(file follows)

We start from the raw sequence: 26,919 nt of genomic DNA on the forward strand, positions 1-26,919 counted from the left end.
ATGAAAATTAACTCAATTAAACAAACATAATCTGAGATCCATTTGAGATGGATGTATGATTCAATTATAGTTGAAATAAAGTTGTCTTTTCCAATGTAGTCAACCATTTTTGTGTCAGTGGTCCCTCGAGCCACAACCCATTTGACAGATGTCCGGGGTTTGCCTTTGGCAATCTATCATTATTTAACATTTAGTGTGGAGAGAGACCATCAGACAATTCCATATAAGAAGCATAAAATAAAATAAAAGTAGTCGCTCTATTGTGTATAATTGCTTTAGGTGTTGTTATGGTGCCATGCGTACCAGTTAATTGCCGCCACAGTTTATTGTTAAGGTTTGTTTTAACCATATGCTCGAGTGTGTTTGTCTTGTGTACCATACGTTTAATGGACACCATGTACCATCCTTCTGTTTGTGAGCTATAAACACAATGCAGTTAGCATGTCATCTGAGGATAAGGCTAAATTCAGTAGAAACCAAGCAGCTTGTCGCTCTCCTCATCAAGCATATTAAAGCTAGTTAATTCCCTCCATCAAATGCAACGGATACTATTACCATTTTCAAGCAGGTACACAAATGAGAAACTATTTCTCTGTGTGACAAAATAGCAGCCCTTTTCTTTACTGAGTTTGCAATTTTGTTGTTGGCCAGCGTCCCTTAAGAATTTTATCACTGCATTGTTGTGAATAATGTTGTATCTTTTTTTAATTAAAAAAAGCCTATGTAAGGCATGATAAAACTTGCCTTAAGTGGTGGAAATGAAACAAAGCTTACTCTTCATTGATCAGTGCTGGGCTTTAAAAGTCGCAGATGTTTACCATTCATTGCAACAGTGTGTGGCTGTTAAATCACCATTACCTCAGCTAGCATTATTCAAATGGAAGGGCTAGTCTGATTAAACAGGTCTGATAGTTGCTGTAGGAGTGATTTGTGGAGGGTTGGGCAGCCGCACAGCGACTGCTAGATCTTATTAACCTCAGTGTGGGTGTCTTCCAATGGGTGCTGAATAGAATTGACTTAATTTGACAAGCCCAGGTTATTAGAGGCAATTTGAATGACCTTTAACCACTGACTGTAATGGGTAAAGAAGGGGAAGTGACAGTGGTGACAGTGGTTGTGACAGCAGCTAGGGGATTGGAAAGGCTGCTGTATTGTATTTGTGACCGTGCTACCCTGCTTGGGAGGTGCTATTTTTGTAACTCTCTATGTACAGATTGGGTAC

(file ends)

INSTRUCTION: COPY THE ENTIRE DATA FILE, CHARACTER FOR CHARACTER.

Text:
We start from the raw sequence: 26,919 nt of genomic DNA on the forward strand, positions 1-26,919 counted from the left end.
ATGAAAATTAACTCAATTAAACAAACATAATCTGAGATCCATTTGAGATGGATGTATGATTCAATTATAGTTGAAATAAAGTTGTCTTTTCCAATGTAGTCAACCATTTTTGTGTCAGTGGTCCCTCGAGCCACAACCCATTTGACAGATGTCCGGGGTTTGCCTTTGGCAATCTATCATTATTTAACATTTAGTGTGGAGAGAGACCATCAGACAATTCCATATAAGAAGCATAAAATAAAATAAAAGTAGTCGCTCTATTGTGTATAATTGCTTTAGGTGTTGTTATGGTGCCATGCGTACCAGTTAATTGCCGCCACAGTTTATTGTTAAGGTTTGTTTTAACCATATGCTCGAGTGTGTTTGTCTTGTGTACCATACGTTTAATGGACACCATGTACCATCCTTCTGTTTGTGAGCTATAAACACAATGCAGTTAGCATGTCATCTGAGGATAAGGCTAAATTCAGTAGAAACCAAGCAGCTTGTCGCTCTCCTCATCAAGCATATTAAAGCTAGTTAATTCCCTCCATCAAATGCAACGGATACTATTACCATTTTCAAGCAGGTACACAAATGAGAAACTATTTCTCTGTGTGACAAAATAGCAGCCCTTTTCTTTACTGAGTTTGCAATTTTGTTGTTGGCCAGCGTCCCTTAAGAATTTTATCACTGCATTGTTGTGAATAATGTTGTATCTTTTTTTAATTAAAAAAAGCCTATGTAAGGCATGATAAAACTTGCCTTAAGTGGTGGAAATGAAACAAAGCTTACTCTTCATTGATCAGTGCTGGGCTTTAAAAGTCGCAGATGTTTACCATTCATTGCAACAGTGTGTGGCTGTTAAATCACCATTACCTCAGCTAGCATTATTCAAATGGAAGGGCTAGTCTGATTAAACAGGTCTGATAGTTGCTGTAGGAGTGATTTGTGGAGGGTTGGGCAGCCGCACAGCGACTGCTAGATCTTATTAACCTCAGTGTGGGTGTCTTCCAATGGGTGCTGAATAGAATTGACTTAATTTGACAAGCCCAGGTTATTAGAGGCAATTTGAATGACCTTTAACCACTGACTGTAATGGGTAAAGAAGGGGAAGTGACAGTGGTGACAGTGGTTGTGACAGCAGCTAGGGGATTGGAAAGGCTGCTGTATTGTATTTGTGACCGTGCTACCCTGCTTGGGAGGTGCTATTTTTGTAACTCTCTATGTACAGATTGGGTAC